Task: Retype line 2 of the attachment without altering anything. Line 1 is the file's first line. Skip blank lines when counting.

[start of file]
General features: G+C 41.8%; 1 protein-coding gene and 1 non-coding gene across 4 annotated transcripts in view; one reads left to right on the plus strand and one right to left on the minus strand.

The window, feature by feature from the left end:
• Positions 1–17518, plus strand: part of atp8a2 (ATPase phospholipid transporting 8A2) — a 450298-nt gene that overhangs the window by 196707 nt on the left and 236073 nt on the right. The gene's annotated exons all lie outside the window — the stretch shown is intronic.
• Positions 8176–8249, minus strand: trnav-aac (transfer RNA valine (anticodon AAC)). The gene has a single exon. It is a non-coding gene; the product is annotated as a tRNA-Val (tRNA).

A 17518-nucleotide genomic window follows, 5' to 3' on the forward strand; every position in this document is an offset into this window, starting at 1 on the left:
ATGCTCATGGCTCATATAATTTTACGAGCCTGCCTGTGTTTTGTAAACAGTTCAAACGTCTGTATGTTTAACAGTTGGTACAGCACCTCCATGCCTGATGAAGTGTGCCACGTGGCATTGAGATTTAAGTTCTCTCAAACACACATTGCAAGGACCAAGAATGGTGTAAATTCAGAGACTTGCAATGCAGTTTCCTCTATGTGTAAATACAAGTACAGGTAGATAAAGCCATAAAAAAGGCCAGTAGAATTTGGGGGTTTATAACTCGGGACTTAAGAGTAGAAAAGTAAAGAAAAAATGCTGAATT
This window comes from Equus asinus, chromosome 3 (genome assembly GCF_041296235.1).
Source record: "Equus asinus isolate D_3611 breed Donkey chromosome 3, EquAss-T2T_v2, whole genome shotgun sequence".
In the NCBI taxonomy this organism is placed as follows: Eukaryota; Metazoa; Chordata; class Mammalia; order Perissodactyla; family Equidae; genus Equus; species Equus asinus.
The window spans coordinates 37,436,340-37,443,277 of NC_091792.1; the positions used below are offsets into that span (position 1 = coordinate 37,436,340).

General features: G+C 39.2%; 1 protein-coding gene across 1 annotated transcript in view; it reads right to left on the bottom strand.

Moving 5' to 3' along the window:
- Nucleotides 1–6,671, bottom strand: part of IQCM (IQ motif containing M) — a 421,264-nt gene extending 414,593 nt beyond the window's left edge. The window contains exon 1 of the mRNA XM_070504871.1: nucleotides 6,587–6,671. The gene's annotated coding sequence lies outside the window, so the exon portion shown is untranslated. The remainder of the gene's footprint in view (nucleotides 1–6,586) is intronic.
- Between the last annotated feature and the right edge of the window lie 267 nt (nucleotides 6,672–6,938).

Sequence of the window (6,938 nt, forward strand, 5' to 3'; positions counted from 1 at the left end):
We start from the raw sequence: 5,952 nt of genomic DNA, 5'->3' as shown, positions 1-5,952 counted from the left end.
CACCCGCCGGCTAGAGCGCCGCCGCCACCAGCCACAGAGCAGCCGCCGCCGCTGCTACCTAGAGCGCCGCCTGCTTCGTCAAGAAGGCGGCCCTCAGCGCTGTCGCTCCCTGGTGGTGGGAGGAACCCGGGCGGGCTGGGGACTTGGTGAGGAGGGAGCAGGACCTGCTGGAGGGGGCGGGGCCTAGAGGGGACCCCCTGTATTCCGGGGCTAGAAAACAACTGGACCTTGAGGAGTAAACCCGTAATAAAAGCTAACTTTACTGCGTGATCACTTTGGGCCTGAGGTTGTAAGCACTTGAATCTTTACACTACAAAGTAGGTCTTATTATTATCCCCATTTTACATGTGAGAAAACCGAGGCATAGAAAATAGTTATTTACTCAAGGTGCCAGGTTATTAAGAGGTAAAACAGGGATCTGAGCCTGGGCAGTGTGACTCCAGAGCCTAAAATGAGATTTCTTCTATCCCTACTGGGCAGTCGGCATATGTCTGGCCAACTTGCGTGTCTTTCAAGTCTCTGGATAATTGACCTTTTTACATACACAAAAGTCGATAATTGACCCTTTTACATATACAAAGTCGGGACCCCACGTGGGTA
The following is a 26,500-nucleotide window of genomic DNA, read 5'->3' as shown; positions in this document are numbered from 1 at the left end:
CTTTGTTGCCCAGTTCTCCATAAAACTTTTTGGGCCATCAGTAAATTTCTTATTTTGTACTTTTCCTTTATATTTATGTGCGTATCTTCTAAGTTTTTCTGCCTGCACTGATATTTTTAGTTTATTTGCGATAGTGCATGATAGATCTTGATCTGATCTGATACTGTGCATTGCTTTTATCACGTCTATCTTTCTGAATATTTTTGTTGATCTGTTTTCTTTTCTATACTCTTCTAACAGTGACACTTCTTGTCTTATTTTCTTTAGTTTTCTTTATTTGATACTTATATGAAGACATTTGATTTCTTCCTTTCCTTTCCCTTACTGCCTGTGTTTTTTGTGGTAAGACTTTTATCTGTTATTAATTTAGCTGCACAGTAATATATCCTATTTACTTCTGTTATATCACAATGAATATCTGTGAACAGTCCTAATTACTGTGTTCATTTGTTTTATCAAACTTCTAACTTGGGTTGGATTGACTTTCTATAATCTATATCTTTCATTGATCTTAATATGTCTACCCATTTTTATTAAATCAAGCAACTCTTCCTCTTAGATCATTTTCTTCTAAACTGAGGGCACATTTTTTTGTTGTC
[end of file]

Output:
The window, feature by feature from the left end: